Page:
Cooking methods and depressive symptoms are joint risk factors for fatigue among migrant Indonesian women working domestically in Taiwan

Khairizka Citra Palupi, Chun Kuang Shih, Jung Su Chang

研究成果: 雜誌貢獻文章

3 引文 (Scopus)

摘要

Background and Objectives: Fatigue is a critical occupational health risk among migrant workers. Globally, more than half of migrant workers are women. However, the prevalence rate and risk factors for fatigue in domestically em-ployed migrant women are unknown. Methods and Study Design: In total, 194 Indonesian women migrants aged 20-50 years who were working in Taipei were studied. Self-perceived acculturation, dietary acculturation, BMI and hae-moglobin were evaluated. Fatigue and depressive symptoms were assessed using the Brief Fatigue Inventory and Beck Depression Inventory-II, respectively. Results: The prevalence of fatigue was 27.8%. Depressive symptoms (p < 0.0001), cooking methods (p=0.027), and self-perceived feelings of sadness and weakness (p=0.003) were associat-ed with fatigue. After adjustment for covariates, the ORs for depressive symptoms (OR: 5.40; 95% CI: 2.32-12.6), deep frying/stir frying (OR: 5.23; 95% CI: 1.27-21.5), and self-perceived feelings of sadness and weakness (OR: 3.41; 95% CI: 1.26-9.25) remained significant. An interactive analysis revealed that women without depressive symptoms who used deep frying/stir frying as a cooking method had a 3.5-fold (1-12.3) higher risk of fatigue than did those who used non-deep frying and stir frying as cooking methods (which served as the reference) for cooking. By contrast, women with depressive symptoms who used non-deep frying and stir frying had a 6.5-fold (2.8-15.3) higher risk of fa-tigue, and the risk increased sharply to 12.6-fold (1.26-125.8) if they used deep frying and stir frying for cooking. Conclusions: The risk of fatigue among migrant women working domestically is increased when they exhibit depres-sive symptoms and their cooking technique is frying.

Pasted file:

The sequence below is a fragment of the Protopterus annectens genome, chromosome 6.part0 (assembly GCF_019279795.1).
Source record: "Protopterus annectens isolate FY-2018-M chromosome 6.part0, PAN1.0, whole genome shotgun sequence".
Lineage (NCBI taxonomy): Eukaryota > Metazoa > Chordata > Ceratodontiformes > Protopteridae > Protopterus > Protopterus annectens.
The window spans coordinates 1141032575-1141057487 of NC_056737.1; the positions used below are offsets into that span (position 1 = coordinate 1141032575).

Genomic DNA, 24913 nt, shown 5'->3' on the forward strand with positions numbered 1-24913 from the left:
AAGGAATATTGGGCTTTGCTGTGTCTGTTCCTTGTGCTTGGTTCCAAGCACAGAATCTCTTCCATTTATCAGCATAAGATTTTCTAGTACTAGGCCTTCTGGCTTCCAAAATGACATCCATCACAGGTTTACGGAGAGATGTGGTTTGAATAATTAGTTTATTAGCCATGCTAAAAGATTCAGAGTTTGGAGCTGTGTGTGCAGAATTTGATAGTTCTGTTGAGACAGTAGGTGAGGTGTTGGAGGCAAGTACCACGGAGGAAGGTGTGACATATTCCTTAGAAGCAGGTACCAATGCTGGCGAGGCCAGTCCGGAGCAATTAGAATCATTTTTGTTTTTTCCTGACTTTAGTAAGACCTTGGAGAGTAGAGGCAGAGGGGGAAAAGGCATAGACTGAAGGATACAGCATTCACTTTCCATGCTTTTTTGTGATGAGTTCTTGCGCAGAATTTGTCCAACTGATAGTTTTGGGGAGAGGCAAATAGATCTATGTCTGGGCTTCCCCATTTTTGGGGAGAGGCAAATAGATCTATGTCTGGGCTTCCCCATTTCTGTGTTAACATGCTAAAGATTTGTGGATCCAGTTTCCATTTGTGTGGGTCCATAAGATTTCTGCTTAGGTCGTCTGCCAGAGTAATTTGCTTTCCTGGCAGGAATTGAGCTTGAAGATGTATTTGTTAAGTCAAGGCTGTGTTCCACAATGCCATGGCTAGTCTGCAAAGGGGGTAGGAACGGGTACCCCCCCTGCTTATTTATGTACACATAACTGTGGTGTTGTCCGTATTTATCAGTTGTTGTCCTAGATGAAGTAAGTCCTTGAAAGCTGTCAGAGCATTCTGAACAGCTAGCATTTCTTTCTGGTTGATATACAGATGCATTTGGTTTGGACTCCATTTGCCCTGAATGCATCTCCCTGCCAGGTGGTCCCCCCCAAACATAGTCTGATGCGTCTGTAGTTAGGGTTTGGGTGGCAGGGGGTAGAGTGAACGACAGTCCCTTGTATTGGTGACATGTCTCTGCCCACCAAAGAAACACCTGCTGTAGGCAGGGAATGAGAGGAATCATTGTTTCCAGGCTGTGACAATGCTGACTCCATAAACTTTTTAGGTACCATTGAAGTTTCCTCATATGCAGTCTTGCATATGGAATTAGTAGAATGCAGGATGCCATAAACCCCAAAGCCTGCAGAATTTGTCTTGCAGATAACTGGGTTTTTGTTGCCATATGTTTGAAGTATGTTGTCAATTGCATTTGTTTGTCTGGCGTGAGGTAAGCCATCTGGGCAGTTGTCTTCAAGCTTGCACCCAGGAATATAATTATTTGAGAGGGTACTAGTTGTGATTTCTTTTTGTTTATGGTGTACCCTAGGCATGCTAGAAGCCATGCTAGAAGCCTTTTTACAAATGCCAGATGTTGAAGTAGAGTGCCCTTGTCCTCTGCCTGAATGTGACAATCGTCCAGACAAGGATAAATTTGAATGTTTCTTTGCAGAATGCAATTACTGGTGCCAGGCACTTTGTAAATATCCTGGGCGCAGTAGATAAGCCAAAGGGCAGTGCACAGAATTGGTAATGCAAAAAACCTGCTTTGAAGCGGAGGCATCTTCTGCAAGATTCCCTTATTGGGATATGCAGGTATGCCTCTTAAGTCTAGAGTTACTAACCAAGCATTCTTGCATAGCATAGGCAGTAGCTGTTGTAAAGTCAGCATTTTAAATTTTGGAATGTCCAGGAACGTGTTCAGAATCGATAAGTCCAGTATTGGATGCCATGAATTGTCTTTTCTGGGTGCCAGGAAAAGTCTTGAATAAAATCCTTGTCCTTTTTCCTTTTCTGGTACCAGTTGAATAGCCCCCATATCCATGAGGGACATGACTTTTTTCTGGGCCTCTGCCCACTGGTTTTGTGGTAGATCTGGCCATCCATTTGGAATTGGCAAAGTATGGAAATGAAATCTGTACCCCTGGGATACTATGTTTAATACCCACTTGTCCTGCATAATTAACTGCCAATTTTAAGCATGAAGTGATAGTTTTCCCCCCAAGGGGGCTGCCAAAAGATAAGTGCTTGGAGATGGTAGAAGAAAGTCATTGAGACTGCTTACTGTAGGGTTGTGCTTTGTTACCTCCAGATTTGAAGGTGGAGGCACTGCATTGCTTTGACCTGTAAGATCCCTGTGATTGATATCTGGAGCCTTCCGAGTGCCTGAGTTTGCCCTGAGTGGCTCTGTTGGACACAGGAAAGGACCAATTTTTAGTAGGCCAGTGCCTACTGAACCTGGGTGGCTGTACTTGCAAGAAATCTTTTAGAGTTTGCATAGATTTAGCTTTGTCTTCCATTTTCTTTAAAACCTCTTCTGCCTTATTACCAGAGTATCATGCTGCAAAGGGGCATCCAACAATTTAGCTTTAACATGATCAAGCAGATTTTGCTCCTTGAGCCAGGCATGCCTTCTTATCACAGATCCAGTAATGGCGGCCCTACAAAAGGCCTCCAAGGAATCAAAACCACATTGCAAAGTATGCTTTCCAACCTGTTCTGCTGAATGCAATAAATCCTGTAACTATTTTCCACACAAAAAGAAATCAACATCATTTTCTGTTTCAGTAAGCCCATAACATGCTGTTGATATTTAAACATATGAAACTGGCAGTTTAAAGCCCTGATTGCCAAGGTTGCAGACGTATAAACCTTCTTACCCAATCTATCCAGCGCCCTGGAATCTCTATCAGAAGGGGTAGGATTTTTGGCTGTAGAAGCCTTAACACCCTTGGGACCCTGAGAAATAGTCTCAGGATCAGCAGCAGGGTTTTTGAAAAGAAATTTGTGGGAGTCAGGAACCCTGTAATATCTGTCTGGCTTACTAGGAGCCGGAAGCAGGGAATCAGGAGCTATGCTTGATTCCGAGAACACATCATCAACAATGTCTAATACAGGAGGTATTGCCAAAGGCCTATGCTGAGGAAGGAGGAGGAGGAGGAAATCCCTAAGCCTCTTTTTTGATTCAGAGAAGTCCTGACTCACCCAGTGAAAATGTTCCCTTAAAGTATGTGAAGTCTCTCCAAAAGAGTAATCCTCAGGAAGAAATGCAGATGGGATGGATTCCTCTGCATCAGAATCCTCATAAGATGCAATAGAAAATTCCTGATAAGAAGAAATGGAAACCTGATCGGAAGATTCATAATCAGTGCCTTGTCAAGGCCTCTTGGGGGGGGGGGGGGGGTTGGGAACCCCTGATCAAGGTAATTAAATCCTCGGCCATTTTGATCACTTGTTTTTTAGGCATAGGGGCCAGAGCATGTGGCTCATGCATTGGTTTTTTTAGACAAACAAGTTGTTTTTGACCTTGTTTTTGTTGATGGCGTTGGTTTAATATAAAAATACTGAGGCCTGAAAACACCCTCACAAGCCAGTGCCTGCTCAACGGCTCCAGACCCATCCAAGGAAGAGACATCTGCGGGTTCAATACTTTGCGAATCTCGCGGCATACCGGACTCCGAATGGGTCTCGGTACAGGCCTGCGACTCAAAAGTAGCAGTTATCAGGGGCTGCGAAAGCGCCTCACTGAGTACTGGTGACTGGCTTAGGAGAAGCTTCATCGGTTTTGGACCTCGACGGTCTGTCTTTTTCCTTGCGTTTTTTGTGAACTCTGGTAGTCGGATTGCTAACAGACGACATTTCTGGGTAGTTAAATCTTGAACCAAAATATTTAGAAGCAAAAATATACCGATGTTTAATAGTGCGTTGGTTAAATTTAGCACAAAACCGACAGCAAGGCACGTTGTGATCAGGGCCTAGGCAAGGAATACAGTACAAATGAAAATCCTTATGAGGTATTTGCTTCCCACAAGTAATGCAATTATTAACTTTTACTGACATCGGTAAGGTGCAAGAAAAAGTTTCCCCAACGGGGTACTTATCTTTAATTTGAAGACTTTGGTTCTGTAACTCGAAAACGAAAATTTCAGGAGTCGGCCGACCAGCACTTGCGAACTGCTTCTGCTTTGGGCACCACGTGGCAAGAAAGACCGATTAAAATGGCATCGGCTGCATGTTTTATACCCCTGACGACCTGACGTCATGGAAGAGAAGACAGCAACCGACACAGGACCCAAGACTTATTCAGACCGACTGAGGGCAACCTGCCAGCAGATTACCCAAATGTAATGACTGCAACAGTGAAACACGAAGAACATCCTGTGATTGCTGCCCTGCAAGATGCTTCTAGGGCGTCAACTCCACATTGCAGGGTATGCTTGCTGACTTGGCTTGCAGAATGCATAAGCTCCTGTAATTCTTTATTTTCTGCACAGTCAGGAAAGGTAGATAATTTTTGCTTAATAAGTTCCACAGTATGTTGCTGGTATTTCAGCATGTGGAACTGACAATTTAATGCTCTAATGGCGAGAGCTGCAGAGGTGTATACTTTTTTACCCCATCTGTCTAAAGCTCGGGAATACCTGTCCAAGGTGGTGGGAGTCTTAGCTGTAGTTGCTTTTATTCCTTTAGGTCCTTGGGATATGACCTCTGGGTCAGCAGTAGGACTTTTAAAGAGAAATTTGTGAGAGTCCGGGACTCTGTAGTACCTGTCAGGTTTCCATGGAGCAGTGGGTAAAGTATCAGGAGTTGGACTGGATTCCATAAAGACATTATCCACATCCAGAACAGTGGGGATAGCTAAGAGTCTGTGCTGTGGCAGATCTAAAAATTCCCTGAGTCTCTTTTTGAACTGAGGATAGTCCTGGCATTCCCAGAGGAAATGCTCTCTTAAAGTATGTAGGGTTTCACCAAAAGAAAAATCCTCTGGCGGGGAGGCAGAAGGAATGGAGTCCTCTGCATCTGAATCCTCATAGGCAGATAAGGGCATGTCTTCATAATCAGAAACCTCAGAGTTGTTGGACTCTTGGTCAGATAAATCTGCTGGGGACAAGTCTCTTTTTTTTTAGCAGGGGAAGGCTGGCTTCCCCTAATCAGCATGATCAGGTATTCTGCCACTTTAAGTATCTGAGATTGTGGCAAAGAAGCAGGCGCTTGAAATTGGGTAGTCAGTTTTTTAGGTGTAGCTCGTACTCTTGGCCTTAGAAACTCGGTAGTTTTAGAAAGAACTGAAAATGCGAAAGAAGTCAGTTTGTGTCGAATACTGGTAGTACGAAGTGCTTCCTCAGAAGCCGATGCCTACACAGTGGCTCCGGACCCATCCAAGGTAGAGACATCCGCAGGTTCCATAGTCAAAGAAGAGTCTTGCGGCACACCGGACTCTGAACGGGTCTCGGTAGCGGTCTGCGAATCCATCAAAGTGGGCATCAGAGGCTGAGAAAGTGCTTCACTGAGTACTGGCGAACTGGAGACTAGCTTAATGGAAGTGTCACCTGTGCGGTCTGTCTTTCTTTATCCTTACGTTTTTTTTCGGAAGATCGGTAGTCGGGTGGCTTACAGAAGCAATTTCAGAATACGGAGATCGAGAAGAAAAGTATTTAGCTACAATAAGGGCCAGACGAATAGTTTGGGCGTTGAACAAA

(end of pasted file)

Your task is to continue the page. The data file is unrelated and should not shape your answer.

原文英語
頁(從 - 到)S61-S67
期刊Asia Pacific Journal of Clinical Nutrition
26
DOIs
出版狀態已發佈 - 2017

指紋

Working Women